The gadget in question functions like a regenerative brake of certain hybrid cars: the kinetic energy released by the legs in action is preserved when the human being slows down and is redistributed thereafter within another sector. Research gives some examples of the force of this technique, which would be sufficient to feed in electricity a cellphone, a GPS or an implanted neurotransmitter.
These knee braces were tested on six men who were commissioned to walk on a treadmill at a rate of 1.5 meters per second or 3.5 kilometers per hour. A control group carried the gadget deactivated in order to measure how much it had an impact on the runner. According to the associate professor of mechanical engineering Arthur Kuro, fro the University of Michigan, the device is heavy and bulky. However, the energy generation has little influence on the carrier, whether it is activated or not. Only left on the plan is to polish this technology in order to make it more ergonomic.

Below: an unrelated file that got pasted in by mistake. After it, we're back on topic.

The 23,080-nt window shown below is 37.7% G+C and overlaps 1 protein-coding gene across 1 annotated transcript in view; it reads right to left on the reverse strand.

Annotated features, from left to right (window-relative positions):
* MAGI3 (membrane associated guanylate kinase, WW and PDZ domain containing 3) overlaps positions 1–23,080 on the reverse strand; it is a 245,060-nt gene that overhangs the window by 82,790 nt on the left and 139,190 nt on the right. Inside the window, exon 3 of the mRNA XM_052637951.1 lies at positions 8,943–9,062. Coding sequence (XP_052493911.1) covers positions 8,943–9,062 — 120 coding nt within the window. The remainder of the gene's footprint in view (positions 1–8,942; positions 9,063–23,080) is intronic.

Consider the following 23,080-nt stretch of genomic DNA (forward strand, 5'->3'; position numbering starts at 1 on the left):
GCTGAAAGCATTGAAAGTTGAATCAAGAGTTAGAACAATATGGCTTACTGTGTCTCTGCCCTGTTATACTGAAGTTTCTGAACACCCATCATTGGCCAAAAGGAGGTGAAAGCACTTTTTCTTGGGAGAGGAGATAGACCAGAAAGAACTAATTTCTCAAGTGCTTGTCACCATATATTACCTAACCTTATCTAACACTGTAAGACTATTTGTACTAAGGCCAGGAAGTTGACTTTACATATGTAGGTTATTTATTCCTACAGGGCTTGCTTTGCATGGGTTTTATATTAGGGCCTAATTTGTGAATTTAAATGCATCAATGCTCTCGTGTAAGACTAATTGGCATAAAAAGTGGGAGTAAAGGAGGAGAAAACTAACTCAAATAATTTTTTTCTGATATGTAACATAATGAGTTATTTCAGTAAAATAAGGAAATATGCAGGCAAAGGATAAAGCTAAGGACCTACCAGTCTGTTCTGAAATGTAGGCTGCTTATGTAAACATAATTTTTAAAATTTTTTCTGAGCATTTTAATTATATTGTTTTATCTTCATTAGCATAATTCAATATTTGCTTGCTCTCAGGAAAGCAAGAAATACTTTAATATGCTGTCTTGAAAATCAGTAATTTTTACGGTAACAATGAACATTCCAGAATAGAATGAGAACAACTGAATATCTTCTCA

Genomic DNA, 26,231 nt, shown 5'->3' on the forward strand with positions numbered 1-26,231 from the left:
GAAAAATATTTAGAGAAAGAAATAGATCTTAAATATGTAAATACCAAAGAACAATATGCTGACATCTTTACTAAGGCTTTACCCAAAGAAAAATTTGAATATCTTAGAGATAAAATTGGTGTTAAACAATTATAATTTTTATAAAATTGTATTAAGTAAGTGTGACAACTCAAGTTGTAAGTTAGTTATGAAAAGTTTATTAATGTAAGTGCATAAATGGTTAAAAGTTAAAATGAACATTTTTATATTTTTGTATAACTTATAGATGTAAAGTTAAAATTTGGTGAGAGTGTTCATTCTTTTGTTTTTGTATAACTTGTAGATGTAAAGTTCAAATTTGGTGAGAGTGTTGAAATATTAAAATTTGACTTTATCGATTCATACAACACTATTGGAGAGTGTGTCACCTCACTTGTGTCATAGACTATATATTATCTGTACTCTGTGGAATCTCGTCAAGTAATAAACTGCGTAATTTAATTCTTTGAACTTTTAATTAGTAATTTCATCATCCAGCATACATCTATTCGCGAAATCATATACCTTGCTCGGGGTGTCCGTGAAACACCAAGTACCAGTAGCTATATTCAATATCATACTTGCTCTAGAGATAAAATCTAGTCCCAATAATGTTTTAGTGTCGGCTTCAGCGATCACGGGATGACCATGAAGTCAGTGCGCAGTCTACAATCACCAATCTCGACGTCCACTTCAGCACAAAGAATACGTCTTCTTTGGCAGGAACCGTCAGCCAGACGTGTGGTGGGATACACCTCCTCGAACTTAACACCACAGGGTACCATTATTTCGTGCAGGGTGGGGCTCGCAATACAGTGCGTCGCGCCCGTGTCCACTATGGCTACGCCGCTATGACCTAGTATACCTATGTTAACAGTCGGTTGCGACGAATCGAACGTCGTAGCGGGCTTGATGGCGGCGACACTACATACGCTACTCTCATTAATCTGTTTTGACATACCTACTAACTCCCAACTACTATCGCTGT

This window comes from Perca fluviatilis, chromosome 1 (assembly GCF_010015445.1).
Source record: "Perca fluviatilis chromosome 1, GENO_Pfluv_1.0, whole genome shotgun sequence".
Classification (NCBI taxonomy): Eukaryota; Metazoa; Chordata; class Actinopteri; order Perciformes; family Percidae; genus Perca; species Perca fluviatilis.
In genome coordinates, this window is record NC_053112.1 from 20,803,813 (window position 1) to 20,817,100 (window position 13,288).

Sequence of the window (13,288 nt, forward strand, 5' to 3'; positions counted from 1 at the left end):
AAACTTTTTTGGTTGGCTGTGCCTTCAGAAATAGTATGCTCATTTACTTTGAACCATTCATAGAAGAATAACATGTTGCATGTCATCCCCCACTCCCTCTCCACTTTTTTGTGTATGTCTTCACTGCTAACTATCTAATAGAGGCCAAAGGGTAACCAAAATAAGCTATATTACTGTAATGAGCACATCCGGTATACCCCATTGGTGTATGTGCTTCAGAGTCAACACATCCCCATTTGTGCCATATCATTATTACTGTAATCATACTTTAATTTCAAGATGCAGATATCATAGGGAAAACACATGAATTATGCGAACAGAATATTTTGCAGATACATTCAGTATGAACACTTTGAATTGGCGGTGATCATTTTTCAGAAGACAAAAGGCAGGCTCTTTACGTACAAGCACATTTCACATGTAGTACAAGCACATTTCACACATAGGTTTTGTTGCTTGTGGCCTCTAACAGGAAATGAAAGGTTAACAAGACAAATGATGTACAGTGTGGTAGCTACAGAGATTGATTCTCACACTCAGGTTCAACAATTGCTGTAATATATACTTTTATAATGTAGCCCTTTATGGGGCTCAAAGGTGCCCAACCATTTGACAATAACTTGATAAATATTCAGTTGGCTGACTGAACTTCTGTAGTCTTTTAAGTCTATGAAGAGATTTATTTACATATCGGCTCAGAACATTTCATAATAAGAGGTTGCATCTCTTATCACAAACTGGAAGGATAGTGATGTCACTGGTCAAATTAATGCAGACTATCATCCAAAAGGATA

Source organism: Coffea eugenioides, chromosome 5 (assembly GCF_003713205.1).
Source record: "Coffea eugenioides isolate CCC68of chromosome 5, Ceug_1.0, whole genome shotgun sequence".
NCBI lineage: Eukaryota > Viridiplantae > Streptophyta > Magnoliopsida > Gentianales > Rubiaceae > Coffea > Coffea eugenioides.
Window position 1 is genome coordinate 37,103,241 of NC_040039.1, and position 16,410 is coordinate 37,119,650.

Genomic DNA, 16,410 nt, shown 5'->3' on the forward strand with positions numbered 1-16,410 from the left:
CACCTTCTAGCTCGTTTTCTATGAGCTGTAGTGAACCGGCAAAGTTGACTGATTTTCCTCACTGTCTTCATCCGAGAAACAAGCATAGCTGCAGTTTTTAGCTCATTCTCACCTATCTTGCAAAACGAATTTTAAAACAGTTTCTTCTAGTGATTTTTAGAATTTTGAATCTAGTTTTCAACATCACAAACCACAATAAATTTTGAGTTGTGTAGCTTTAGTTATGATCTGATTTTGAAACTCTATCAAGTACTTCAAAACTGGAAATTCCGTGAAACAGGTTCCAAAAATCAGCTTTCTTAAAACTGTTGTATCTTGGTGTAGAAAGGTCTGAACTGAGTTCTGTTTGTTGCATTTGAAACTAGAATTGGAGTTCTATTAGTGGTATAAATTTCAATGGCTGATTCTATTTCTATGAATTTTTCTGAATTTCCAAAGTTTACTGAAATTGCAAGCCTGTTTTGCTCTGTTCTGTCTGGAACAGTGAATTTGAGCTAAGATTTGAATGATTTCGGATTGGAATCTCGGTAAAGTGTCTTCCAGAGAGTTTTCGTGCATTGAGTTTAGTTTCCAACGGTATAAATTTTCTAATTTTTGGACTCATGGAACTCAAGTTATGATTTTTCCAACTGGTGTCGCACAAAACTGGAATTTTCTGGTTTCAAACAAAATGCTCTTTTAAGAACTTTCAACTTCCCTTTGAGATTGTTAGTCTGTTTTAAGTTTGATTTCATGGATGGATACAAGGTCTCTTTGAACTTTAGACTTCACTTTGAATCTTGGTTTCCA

In particular, the energy-recycling gadget could be used by the soldiers or by any individual who does not have immediate access to electricity. The scientists believe that similar mechanisms could be seen in prosthetic knees or other devices such as neurotransmitters and pacemakers which still require batteries at this moment.
Michael Bertiaux [February 21, 2008]
Send this IT news to a friend